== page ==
Scientists have found chemicals in the vegetable also protect liver cells against toxins. Those planning to ring in the New Year with a drink or two on Monday night could do well to lay on a few asparagus-based party canapes to help them avoid spending the next day recuperating. Experiments on rat and human cells found the minerals and amino acids in asparagus are responsible for easing the severe headaches caused by excessive drinking, as well as relieving stress on the liver.
But it is most important to serve the leaves, which are usually thrown away, as well as the tender shoots, warns a study published in the Journal of Food Science.
If you're planning to ring in the New Year with a few celebratory drinks, here's a tip for protecting yourself from paying the hangover price on New Year's Day.
A study in the Journal of Food Science suggests you should eat some asparagus to ward off the effects of a New Year's Day hangover.
According to researchers at the Institute of Medical Science and Jeju National University in Korea, an extract of asparagus contains amino acids and minerals that may protect your liver cells against toxins from alcohol. With a better functioning liver, you just may be able to avoid the dreaded New Year's Day hangover.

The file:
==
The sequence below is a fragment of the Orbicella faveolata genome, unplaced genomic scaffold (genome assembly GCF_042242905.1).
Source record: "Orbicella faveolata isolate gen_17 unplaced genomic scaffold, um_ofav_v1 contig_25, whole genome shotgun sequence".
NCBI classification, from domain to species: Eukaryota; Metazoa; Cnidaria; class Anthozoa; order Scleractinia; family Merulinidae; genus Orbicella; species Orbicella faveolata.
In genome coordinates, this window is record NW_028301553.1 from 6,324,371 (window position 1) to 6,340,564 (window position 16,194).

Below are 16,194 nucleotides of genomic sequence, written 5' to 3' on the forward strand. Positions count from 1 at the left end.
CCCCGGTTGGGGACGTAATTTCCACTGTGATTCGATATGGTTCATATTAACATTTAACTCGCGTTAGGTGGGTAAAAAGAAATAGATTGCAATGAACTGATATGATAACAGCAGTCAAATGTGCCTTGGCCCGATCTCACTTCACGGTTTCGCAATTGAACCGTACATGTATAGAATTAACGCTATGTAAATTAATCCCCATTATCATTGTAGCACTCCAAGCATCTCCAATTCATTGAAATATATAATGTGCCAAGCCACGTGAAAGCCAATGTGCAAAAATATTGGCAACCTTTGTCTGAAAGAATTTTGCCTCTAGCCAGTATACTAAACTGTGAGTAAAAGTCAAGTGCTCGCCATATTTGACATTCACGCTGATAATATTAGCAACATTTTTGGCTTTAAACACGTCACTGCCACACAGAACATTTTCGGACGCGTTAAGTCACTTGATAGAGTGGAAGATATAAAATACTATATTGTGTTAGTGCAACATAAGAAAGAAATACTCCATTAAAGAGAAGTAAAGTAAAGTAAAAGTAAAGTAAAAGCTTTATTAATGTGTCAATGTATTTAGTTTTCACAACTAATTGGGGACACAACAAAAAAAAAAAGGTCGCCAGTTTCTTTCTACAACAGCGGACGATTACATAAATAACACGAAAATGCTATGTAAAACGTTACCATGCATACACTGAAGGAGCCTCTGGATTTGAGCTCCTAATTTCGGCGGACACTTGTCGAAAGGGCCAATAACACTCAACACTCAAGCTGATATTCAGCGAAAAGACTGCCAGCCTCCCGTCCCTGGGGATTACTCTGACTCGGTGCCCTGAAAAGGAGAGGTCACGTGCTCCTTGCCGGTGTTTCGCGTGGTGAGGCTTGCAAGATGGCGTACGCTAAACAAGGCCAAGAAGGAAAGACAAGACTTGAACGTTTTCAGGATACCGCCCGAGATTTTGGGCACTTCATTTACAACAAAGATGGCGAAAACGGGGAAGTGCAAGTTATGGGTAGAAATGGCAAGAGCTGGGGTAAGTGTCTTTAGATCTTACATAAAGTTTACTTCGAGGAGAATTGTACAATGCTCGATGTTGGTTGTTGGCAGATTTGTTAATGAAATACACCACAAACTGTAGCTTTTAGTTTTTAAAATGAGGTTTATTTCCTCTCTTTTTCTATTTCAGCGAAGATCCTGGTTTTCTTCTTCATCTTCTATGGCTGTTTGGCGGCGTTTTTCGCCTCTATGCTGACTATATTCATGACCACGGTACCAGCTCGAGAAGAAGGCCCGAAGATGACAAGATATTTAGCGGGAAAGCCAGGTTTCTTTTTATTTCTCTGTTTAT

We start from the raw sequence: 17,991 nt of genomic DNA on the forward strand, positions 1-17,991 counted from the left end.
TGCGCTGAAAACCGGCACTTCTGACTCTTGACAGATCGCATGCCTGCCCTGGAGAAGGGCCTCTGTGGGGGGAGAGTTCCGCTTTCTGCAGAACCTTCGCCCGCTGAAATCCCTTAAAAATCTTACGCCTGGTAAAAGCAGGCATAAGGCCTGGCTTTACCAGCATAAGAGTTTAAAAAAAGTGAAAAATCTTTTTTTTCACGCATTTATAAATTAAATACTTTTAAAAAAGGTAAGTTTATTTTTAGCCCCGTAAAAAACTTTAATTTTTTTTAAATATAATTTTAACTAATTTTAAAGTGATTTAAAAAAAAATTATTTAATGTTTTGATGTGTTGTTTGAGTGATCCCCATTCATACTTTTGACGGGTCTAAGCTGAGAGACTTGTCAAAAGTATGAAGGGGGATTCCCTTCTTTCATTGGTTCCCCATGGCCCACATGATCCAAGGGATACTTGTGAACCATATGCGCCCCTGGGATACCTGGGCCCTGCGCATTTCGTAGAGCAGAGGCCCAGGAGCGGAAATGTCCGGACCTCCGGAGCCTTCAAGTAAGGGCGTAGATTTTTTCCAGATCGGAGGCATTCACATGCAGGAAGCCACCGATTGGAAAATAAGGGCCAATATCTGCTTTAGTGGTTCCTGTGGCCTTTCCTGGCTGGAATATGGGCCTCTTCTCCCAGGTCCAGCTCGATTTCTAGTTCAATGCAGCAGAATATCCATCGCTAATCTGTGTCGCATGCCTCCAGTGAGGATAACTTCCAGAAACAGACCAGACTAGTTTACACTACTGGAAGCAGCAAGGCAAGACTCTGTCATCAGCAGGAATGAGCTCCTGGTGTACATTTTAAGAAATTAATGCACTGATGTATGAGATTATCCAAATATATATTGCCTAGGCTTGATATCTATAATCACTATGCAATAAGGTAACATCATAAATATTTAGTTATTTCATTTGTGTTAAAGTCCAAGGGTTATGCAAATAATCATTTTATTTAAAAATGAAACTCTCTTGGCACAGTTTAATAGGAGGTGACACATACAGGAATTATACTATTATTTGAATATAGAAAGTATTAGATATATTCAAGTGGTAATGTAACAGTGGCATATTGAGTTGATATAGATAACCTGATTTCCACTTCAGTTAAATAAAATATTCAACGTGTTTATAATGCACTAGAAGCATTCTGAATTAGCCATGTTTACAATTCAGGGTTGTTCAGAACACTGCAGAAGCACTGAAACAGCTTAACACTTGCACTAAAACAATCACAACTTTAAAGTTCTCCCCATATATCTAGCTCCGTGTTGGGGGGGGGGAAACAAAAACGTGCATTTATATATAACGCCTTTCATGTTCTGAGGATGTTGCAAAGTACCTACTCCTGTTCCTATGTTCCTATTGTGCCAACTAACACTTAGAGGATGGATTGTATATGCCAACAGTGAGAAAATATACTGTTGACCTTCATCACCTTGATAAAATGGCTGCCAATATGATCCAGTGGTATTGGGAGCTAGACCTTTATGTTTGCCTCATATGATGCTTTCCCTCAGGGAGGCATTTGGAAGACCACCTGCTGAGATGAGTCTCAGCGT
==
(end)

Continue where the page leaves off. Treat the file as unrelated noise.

The Korean scientists tested an extract of young asparagus leaves and shoots on human and rat liver cells. They found that the asparagus extract significantly alleviated cellular toxicity usually associated with the oxidative stress caused by chronic alcohol use.
According to scientists at the Monell Chemical Senses Center most people detect the distinct sulfurous odor in their urine shortly after eating asparagus. But a study published in the journal Chemical Senses determined that some people don’t produce the odor while others produce it but are not able to smell it. It depends on your genes.
Whether or not you produce the odor, it’s a small price to pay if you want to avoid that awful New Year’s Day hangover.
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